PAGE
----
CRUSTAL MECHANICAL HETEROGENEITY CONTROLS RIFT BASIN ASYMMETRY DURING EARLY CONTINENTAL EXTENSION
The SLB is a half-graben (asymmetric in profile view) bounded to the east by the west-dipping Sangre de Cristo border fault. The basin, which hosts a 4 - 9 km-thick sedimentary-dominated syn-rift deposit, sits on a basement that is composed of Precambrian igneous and metamorphic rocks to the east, with overlying Late Paleozoic-Early Cenozoic (i.e., pre-rift faulting) sedimentary and volcanic sequences thickening to the west. We test the possible influence these pre-rift rock units with contrasting strengths have on the SLB geometry.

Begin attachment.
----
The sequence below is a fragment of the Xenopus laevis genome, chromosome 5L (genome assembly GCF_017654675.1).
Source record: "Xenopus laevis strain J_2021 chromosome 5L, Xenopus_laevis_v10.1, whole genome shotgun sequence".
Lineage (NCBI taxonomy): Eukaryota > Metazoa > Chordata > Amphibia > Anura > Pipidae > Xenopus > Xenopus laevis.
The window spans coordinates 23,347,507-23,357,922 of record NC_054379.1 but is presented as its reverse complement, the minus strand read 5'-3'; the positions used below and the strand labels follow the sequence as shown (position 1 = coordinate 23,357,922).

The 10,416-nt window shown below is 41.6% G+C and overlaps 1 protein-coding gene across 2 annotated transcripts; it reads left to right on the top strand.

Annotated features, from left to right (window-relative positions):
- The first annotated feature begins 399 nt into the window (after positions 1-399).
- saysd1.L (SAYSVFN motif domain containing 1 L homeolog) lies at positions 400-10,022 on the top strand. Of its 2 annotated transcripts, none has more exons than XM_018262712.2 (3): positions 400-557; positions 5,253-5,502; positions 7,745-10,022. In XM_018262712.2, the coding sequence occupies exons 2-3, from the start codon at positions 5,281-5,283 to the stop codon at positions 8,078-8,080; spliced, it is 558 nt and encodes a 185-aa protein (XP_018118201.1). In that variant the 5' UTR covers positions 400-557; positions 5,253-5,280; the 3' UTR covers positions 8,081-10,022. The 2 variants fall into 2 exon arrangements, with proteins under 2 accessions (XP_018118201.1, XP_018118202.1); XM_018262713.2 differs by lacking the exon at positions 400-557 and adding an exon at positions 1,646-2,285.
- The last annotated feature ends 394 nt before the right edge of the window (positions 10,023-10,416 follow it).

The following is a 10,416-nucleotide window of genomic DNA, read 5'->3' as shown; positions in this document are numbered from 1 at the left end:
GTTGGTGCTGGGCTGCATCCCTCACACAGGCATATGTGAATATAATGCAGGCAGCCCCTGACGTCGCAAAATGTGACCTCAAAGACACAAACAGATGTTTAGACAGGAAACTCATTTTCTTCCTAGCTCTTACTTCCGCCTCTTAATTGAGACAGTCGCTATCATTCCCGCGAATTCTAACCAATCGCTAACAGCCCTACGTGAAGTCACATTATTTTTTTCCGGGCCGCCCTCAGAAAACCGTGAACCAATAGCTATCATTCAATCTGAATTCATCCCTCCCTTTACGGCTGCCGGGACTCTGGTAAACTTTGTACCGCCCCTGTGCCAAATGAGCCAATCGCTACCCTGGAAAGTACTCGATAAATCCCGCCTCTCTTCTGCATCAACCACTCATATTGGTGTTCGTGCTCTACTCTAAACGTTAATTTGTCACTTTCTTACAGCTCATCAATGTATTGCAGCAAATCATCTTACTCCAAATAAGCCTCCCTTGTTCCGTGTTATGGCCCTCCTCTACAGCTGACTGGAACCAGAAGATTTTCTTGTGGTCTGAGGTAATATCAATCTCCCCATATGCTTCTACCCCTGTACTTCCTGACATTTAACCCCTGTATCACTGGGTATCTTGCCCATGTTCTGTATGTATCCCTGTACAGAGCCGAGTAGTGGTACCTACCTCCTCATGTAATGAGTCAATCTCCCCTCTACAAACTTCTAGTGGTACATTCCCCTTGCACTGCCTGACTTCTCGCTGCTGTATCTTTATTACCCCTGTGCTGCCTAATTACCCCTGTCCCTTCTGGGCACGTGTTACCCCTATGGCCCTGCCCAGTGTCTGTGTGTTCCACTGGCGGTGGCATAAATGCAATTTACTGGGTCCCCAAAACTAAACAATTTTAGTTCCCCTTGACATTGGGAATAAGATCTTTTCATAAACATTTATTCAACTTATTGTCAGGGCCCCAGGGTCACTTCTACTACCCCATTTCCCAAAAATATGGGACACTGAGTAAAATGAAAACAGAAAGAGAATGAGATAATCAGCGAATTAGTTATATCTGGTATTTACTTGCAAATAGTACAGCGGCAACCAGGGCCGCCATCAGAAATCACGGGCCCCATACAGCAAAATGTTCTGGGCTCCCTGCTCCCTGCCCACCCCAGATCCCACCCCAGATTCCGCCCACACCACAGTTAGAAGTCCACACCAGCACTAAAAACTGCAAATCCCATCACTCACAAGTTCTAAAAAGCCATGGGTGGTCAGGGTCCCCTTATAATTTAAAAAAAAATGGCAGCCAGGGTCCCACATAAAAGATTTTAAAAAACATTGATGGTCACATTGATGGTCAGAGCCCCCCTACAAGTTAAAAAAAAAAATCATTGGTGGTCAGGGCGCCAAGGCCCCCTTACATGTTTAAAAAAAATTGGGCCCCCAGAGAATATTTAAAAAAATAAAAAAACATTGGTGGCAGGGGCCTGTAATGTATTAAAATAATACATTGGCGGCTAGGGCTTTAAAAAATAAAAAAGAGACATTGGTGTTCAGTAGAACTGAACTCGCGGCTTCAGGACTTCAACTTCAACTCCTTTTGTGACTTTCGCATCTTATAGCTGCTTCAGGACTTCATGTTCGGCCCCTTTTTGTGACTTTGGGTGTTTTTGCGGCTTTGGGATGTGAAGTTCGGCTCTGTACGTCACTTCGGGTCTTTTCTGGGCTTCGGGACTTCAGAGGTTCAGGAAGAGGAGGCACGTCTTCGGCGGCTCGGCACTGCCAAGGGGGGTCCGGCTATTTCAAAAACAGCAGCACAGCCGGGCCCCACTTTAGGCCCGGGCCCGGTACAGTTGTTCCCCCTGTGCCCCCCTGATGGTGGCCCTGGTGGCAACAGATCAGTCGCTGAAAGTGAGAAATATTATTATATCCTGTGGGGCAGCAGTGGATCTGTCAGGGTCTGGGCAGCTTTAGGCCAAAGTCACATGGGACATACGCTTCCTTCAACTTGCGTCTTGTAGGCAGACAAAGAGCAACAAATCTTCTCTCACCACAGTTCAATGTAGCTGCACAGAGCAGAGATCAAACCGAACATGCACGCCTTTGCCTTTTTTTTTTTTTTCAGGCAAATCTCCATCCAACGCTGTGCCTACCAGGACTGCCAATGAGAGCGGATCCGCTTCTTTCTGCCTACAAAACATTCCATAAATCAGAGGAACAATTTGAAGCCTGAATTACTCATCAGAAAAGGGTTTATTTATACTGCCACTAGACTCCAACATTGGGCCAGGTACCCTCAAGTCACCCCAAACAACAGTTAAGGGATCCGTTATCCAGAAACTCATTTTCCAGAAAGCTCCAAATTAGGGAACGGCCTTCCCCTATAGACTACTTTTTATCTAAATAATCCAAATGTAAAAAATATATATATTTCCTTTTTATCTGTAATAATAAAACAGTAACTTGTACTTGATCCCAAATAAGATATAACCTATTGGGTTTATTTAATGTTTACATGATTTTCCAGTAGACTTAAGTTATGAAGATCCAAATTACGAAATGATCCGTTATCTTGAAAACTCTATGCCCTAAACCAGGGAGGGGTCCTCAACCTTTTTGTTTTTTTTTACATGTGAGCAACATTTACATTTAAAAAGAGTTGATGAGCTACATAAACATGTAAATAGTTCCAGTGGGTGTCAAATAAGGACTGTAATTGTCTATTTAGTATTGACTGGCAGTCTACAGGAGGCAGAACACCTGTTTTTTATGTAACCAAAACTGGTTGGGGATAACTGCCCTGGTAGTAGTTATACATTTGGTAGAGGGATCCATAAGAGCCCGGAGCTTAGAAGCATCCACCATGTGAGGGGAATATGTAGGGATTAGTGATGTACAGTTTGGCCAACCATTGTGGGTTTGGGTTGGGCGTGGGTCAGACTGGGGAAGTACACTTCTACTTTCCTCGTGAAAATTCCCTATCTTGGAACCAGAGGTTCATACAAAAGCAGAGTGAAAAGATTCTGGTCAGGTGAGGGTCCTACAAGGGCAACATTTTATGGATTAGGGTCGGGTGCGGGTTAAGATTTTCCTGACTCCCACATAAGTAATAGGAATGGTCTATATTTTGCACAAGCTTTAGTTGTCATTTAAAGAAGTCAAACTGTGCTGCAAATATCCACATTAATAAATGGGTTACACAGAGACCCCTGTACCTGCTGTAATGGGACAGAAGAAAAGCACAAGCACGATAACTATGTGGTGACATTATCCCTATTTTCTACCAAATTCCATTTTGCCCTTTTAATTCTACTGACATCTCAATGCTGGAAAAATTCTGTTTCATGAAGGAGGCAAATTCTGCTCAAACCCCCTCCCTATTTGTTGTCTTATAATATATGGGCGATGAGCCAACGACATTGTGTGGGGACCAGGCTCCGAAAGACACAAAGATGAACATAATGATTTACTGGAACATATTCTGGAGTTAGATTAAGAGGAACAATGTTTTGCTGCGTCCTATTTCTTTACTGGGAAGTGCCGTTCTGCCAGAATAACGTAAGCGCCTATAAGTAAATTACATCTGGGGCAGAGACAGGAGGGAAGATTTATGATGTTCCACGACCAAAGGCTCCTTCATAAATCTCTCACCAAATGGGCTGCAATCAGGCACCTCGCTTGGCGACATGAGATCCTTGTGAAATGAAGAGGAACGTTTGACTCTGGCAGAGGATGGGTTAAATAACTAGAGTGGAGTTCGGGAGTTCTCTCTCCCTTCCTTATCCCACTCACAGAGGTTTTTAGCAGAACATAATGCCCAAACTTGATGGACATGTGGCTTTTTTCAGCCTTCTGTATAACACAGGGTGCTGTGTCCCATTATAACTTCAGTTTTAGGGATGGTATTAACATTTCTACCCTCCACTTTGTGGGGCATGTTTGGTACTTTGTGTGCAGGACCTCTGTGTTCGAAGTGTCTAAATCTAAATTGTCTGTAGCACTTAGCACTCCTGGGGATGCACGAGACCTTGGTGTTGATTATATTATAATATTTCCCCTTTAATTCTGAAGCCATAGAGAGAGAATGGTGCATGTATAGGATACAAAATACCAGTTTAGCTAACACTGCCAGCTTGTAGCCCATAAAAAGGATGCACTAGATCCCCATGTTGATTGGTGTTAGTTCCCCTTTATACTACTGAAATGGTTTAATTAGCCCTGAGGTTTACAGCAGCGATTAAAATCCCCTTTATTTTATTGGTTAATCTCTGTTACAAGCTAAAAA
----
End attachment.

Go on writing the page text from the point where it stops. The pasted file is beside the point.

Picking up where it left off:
Model results suggest that in an extending multi-compositional upper crust, the border fault with the greatest amount of cumulative slip occurs in thicker rock units with greater internal angles of friction, creating an asymmetric basin profile. To reproduce the SLB cross-sectional geometry, Precambrian basement must be stronger than adjacent volcaniclastic domain to the west. Also, inclusion of a deep crustal batholith in the model reproduced the buried intra-basinal Alamosa Horst. Further, these results allude to mechanisms for lateral migration of border faulting that may explain observations in some natural multiphase rift basins where later phases of extension record strain migration following temporal re-distribution of upper-crustal rock strength due to significant earlier rift-phase volcanism and fault damage. Overall, we suggest that pre-rift mechanical heterogeneity and syn-rift thermo-mechanical modification of the upper-crust exerts significant influence on the temporal evolution of rift asymmetry during early-stage continental extension.